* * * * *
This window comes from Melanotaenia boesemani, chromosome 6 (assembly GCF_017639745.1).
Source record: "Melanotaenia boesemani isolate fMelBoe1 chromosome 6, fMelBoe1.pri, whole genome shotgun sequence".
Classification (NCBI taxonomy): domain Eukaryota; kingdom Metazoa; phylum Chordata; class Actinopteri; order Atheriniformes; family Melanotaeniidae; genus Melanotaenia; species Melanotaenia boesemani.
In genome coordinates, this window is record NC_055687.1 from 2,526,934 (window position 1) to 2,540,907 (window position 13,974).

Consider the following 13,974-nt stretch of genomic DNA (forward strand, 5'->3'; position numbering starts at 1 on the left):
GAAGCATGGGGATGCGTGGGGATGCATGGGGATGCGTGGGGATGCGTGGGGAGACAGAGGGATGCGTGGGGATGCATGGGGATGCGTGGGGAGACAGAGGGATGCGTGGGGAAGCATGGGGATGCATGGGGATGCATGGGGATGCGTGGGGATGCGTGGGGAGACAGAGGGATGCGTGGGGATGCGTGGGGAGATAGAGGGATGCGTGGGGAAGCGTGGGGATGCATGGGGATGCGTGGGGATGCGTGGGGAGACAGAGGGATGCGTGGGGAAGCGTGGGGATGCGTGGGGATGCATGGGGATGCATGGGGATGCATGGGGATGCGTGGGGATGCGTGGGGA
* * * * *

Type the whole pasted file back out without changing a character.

This window comes from Melanotaenia boesemani, chromosome 6 (assembly GCF_017639745.1).
Source record: "Melanotaenia boesemani isolate fMelBoe1 chromosome 6, fMelBoe1.pri, whole genome shotgun sequence".
Classification (NCBI taxonomy): domain Eukaryota; kingdom Metazoa; phylum Chordata; class Actinopteri; order Atheriniformes; family Melanotaeniidae; genus Melanotaenia; species Melanotaenia boesemani.
In genome coordinates, this window is record NC_055687.1 from 2,526,934 (window position 1) to 2,540,907 (window position 13,974).

Consider the following 13,974-nt stretch of genomic DNA (forward strand, 5'->3'; position numbering starts at 1 on the left):
GAAGCATGGGGATGCGTGGGGATGCATGGGGATGCGTGGGGATGCGTGGGGAGACAGAGGGATGCGTGGGGATGCATGGGGATGCGTGGGGAGACAGAGGGATGCGTGGGGAAGCATGGGGATGCATGGGGATGCATGGGGATGCGTGGGGATGCGTGGGGAGACAGAGGGATGCGTGGGGATGCGTGGGGAGATAGAGGGATGCGTGGGGAAGCGTGGGGATGCATGGGGATGCGTGGGGATGCGTGGGGAGACAGAGGGATGCGTGGGGAAGCGTGGGGATGCGTGGGGATGCATGGGGATGCATGGGGATGCATGGGGATGCGTGGGGATGCGTGGGGA